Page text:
In this sequel to the well received original, Rick's back in action to thwart an alien fleet from the planet Barf, landed on Earth. The game starts in Hyde Park where he hijacks one of the Barfian ships. To defeat the guards and robots swarming around the platforms he's armed with a ray gun and grenades: both are limited but supplies can be found scattered around. And again, as in the original Rick Dangerous, many devious traps and pitfalls face our intrepid explorer.
Once aboard the ship Rick heads for the control room through screens packed with platforms, puzzles, traps and Barfian guards! Some traps can be deactivated by triggering switches, whilst others need careful timing to pass.
Level two takes you to the Ice Caverns of Freezia. Rick battles with the unpleasant inhabitants of this frozen realm and ducks the myriad laser bolts, snowballs and falling stalactites that come his way. Again switches deactivate traps, but watch out for red herrings as death is only just around the comer!
Having escaped from the Ice Caverns the third level is set in the Forests Of Vegetabilia: man-eating plants, rolling boulders, guards, sharpened sticks are just some of the problems. Level four takes him to the Atomic Mud Mines and then it's onto level five set in Barfalatropolis, the alien's HQ.
It's great to see Rick back again. I really enjoyed the first game with its vicious inhabitants and devious traps, and part two is just as tough. One neat feature is the ability to practise the first four levels, but to complete you have to play through the whole game to reach the final showdown.
Graphically Rick Dangerous II is very impressive, even though some of the hazards are difficult to see. It's really very similar to the original - but that's no bad thing, as it's one of the most playable platform games around!
It's more of the same so the novelty of the cute graphics and 'interesting' nasties has worn off. Don't get me wrong, this is a great game, but if you played the original you'll already know how to get past some of the traps (if you can spot them!). Graphically this is also almost exactly the same with a few new ideas thrown into make up the backgrounds in the various stages. There is far more colour though, and as a result you have to put up with some of that annoying clash the Spectrum is famous for. There are tunes at the beginning of each of the levels which, unfortunately, slow right down when anything fires at you, making them unbearable to listen to. Rick Dangerous II may not be the most original game ever but is certainly loads of fun.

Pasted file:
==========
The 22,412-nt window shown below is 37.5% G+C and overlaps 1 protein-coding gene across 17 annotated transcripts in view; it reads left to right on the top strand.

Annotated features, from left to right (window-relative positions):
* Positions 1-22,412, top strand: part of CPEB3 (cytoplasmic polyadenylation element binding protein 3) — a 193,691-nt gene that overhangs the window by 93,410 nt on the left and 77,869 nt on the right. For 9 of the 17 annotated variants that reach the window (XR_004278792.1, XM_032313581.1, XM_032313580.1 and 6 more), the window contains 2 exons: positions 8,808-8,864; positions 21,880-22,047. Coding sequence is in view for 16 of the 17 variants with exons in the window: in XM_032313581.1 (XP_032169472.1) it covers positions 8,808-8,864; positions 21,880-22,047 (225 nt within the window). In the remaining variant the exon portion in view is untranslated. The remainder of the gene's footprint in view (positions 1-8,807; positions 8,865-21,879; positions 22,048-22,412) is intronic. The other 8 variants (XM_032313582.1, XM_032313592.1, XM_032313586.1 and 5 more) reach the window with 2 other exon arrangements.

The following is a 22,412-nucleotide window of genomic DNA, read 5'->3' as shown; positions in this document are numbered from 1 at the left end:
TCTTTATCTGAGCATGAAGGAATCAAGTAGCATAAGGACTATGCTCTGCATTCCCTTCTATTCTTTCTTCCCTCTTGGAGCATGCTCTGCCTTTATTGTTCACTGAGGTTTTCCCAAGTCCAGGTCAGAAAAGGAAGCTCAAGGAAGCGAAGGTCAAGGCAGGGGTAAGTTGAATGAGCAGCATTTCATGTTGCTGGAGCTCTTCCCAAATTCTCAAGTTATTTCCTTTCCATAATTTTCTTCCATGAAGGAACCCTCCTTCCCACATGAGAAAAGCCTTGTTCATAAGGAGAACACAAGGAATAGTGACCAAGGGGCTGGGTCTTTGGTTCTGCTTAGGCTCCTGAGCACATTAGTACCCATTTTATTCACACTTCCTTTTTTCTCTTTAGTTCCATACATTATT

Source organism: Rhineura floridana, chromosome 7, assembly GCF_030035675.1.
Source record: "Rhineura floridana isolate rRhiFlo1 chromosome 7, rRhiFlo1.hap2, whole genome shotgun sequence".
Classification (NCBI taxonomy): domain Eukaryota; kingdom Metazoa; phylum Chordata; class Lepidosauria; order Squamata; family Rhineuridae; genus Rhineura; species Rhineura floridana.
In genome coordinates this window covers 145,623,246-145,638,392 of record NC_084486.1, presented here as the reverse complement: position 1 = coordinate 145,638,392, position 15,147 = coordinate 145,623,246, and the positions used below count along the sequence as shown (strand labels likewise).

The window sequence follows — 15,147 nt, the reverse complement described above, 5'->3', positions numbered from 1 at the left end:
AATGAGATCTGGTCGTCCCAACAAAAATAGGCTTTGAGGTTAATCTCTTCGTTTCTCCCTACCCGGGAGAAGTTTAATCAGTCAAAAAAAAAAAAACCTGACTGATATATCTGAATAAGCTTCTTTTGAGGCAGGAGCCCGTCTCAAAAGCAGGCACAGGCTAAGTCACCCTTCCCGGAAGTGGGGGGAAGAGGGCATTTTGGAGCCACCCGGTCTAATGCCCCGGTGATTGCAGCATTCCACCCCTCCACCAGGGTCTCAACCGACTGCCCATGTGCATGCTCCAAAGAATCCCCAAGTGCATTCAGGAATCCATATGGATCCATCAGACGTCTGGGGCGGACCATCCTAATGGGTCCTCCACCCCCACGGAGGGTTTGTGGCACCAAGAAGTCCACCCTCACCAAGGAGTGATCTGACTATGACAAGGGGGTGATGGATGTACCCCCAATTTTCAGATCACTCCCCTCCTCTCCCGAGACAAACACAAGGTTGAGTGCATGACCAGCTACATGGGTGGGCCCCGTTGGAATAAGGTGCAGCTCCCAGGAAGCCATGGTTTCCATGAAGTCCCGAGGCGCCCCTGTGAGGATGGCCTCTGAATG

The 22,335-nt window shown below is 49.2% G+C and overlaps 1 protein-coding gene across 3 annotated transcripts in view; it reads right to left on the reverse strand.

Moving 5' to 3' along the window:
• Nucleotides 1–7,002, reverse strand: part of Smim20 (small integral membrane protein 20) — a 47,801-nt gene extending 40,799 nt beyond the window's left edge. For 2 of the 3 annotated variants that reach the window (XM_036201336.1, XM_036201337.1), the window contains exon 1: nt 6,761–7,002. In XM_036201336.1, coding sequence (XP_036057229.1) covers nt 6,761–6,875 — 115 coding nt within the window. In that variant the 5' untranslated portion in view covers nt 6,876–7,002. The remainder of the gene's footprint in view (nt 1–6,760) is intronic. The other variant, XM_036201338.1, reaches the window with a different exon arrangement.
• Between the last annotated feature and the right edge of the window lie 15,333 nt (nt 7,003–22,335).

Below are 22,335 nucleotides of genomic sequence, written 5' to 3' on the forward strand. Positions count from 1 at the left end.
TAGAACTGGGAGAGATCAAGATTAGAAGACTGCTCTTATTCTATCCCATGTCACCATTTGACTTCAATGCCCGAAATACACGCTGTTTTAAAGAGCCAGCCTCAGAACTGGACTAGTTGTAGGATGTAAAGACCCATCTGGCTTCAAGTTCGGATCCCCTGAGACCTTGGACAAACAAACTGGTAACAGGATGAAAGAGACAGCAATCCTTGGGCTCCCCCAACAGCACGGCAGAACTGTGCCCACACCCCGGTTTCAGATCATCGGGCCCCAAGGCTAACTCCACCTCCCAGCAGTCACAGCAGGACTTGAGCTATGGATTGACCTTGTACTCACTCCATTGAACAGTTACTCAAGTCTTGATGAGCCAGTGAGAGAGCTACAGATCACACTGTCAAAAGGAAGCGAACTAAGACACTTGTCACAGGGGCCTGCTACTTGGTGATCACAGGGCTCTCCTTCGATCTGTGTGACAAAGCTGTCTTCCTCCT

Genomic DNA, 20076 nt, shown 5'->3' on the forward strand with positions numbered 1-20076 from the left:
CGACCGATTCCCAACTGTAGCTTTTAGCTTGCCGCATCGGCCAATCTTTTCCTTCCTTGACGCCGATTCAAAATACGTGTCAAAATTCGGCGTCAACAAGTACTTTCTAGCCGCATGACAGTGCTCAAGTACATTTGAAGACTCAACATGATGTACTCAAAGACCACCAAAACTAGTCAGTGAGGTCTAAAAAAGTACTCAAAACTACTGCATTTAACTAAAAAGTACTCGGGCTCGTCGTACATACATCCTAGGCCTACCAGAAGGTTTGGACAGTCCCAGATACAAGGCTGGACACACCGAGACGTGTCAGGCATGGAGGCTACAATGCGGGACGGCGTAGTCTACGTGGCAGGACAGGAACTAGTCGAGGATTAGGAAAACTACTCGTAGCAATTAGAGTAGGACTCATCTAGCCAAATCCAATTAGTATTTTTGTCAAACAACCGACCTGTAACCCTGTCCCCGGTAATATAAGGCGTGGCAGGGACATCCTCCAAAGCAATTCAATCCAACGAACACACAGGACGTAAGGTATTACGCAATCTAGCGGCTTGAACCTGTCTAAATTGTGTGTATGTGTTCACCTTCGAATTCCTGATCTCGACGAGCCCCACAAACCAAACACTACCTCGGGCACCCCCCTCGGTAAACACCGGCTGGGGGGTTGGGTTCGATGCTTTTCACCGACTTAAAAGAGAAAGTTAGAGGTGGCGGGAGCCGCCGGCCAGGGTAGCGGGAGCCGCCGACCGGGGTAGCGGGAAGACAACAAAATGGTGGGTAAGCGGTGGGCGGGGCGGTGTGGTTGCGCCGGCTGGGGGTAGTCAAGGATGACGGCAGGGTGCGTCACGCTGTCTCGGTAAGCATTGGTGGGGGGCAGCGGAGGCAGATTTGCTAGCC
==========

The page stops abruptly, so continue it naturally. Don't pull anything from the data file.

£9.99 cass/£14.99 disk
Reviewer: Jonathan Davies
Right, let's see who can find the YS back issue with Rick Dangerous I in it first, shall we? Ha. Beat the lot of you - issue 43, page 61. It appears that Jackie gave it a big thumbs up and 78 (but she was slightly alarmed by how hard it was). And now here's Rick II. So what's it like? Easier? Harder?(!) Better looking? Bigger? Spankier? Well, you can cross out all those question marks because just about all of the adjectives apply.
But first, the plot. Er, there isn't one. At least, if there is I haven't seen it. I'd offer to make one up for you, but it'd be extraordinarily awkward. There are four 'preliminary' levels, you see, and they all take place in completely different settings. There's Hyde Park in London, the Ice Caverns of Freezia, the Forests of Vegatablia and the Atomic Mud Mines of, erm, it doesn't say. And there's another level as well, which can only be played once you've completed the first four (in any order you fancy). Anyone who can come up with a plot to link that lot deserves a prize, in my opinion. (Tell you what - write a plot and send it into Rick Dangerous II Plot Compo at the usual address and we'll come up with a prize for the best one.) (We will? Ed)
So, no plot then. But a heck of a lot of explanation to get through. For a start you can tackle the levels in whichever order you like by selecting them from a menu at the beginning. A wise move, that, as you're unlikely to get terribly far with any of them. Not at first, anyway. As with its predecessor, this one's Hard. On top of the huge array of cunning booby-traps and the continuous onslaught of baddies you've also got some pretty dodgy collision detection to cope with. It's a vast improvement on the original's, I'll agree, but I still get a bit teed off with being wiped out by a boulder that seems to be about 3,000 miles away.
As for Rick, well, he's still the highly-talented little chap he always was. He can run, jump, duck, crawl, punch, shoot and lob grenades, and still manage to look cute 'n' cuddly at the same time. What a guy. Mind you, he needs to be pretty versatile with the odds he's up against. Right from the word go he frequently finds a boulder heading towards him, looking alarmingly hefty. Later on there are icy floors, lifts (some of which need to be switched on before they'll do anything), lightning bolts, missile launchers and, ooh, all sorts of things to cope with.